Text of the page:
William Bayliss: Biography & Facts

Instructor: Artem Cheprasov
You can fail at one thing but be extremely successful in another. This is exemplified really well by Sir William Maddock Bayliss. Find out more about this man and his work in this lesson.

William Bayliss

Medicine is based on the foundations of anatomy and physiology. Anatomy tells us about structures and their locations while physiology ties in the processes of these various structures. One man was kind of a failure at one and a resounding success at the other. Who was he? William Maddock Bayliss.

Let's find out more about this man in this lesson.

Early Life & Education

Bayliss was born on May 2nd, 1860 in Wednesbury, Staffordshire, England to Moses Bayliss and Jan Maddock. His dad founded Bayliss, Jones and Bayliss, a manufacturer of metallic goods. Bayliss went to a private school in Wolverhampton as a child.

Later on, he entered University College in London. He studied anatomy and physiology but eventually failed the anatomy exam. So, he concentrated on studying physiology. Here, he was under the tutelage of John Burdon-Sanderson, a physiologist and Ray Lankester, a zoologist. Bayliss wound up going to Oxford alongside Sanderson, who took up a position there. Later, Bayliss returned to University College for the rest of his life.

Scientific Work

During his time at University College, Bayliss worked his way up to become professor of general physiology in 1912. He also served as the editor of a journal called Physiological Abstracts from 1923 to 1924.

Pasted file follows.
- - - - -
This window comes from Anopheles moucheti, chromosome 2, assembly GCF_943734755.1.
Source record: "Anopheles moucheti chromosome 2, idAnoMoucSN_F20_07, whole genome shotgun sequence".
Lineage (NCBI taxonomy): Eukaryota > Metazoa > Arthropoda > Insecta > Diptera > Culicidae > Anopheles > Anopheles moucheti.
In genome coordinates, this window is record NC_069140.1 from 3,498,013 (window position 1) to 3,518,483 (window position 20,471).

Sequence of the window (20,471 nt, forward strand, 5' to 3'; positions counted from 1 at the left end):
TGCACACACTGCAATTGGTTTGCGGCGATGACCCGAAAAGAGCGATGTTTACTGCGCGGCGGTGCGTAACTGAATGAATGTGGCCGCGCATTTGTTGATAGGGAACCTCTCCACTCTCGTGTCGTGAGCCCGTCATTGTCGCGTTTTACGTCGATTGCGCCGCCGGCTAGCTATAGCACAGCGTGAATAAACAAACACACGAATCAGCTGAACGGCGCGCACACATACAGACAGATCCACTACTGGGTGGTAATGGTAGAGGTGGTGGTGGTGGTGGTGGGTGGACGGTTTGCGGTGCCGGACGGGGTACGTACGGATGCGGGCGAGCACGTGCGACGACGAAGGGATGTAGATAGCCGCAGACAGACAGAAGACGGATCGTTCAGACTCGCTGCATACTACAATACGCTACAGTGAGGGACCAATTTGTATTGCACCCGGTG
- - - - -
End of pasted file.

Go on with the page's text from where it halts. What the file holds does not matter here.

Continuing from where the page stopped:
His most important work was the co-discovery, alongside physiologist Ernest Starling, of nothing less than hormones! These men conducted experiments on anesthetized dogs. They noticed that digested food and hydrochloric acid, when found in the first part of the intestinal tract, triggered the secretion of a biochemical they ended up calling secretin. Secretin, a kind of hormone, would then move via the bloodstream to another part of the body, the pancreas, to cause the release of digestive juices from this gland.

Both men also helped describe the peristaltic wave, which refers to intestinal tract motility, and developed a better blood pressure measuring device.

During World War I, Bayliss served on the Wound Shock Committeee of the Medical Research Committee. His work for this organization helped save many lives during World War I as he recommended the injection of gum-saline in order to treat wound shock.

William Bayliss

Personal Life

In 1893, Bayliss married Gertrude Starling, the sister of Ernest Starling, and they went on to have three sons and a daughter. They had a large home together set on a four acre piece of land. Their home had two tennis courts and even a private lab! Here, the happy and healthy couple would often entertain their colleagues. As you can tell, Bayliss wasn't short of money during his lifetime.

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